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The Tate Britain presents an exhibition of work by the four artists shortlisted for Turner Prize 2018, the artists are Forensic Architecture, Naeem Mohaiemen, Charlotte Prodger and Luke Willis Thompson.
Forensic Architecture presents its investigations surrounding the Bedouin communities of the Naqab/Negev region of southern Israel.
The videos, photographs and other documentary evidence investigate the events of 18 January 2017, a day on which an attempt by police to clear an unrecognised Bedouin village resulted in the deaths of two people.
Naeem Mohaiemen’s films and installations bring together archives, photographs and interviews that explore ideas of hope and loneliness.
Two Meetings and a Funeral is a documentary film shown on three screens, centring on the power struggle between the Non-Aligned Movement and the Organisation of Islamic Cooperation in the 1970s. Tripoli Cancelled is Mohaiemen’s first fiction film, following the daily routine of a man who spends a decade living alone in an abandoned airport.
Charlotte Prodger presents Bridgit which filmed on an iPhone over the course of a year. It is made up of recordings of the Scottish countryside as well as shots from inside Prodger’s home.
Sounds from her environment are overlaid with a narration read by the artist and her friends including extracts from her diaries and books written by figures from queer history.
Luke Willis Thompson works across film, performance and installation. His films examine the relationship between a person and their representation. For the Turner Prize, Thompson presents a trilogy of works on 35mm film: Cemetery of Uniforms and Liveries, autoportrait and _Human.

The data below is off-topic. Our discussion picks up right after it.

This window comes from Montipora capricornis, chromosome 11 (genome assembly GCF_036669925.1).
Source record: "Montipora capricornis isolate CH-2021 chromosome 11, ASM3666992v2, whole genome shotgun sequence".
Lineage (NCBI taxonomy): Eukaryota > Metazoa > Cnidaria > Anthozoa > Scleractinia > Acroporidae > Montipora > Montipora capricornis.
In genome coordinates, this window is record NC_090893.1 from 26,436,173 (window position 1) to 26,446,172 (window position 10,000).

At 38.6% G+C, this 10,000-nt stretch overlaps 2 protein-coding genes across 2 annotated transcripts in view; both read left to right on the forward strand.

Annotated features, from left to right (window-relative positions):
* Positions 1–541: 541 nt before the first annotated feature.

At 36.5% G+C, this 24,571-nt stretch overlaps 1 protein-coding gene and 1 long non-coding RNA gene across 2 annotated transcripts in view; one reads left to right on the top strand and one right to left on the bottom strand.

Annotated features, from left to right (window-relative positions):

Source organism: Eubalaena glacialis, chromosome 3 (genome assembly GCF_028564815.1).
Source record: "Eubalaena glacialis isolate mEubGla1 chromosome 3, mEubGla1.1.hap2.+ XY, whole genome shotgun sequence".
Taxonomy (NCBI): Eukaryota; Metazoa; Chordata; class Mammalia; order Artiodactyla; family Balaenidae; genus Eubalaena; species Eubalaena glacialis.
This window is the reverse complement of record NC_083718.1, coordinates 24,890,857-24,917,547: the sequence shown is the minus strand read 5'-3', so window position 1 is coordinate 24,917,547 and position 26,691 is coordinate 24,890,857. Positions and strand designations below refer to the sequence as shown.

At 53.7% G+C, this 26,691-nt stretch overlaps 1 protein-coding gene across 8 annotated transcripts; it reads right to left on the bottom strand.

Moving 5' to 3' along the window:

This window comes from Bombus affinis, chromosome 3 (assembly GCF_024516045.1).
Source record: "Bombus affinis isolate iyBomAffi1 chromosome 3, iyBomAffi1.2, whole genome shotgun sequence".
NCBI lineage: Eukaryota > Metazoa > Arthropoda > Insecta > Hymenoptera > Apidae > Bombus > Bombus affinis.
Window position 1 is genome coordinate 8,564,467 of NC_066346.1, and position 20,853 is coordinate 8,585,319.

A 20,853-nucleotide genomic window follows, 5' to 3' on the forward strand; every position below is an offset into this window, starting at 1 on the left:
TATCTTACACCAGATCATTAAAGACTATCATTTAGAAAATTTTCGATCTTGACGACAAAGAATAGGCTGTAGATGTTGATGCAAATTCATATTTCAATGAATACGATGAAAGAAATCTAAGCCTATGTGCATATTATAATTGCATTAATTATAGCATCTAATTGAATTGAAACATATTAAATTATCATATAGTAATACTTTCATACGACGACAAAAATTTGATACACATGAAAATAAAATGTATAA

In these three films, Thompson reframes histories of violence enacted against certain people, and offers counter-images to the media spectacle of our digital age.
Established in 1984, the Turner Prize aims to promote public debate around new developments in contemporary British art. The Prize is often controversial with critics and the public debating the old ‘is it art’ argument, however this year the debate is likely to be more about the lack of diversity with all the shortlisted artists working with the moving image and being ‘issue based’. All this debate often overshadows the works which in 2018 offer a very personal look into the modern world even if they are presented in wider contexts.
The Turner Prize is one of the world’s best-known prizes for the visual arts and the award fund is £40,000 with £25,000 going to the winner and £5,000 each for the other shortlisted artists.
There will be a free entry to the exhibition for everyone aged 25 or under for the first 25 days of the show. The winner will be announced on Tuesday 4 December at an awards ceremony live on the BBC.
For more information or to book tickets, visit the Tate Britain website here
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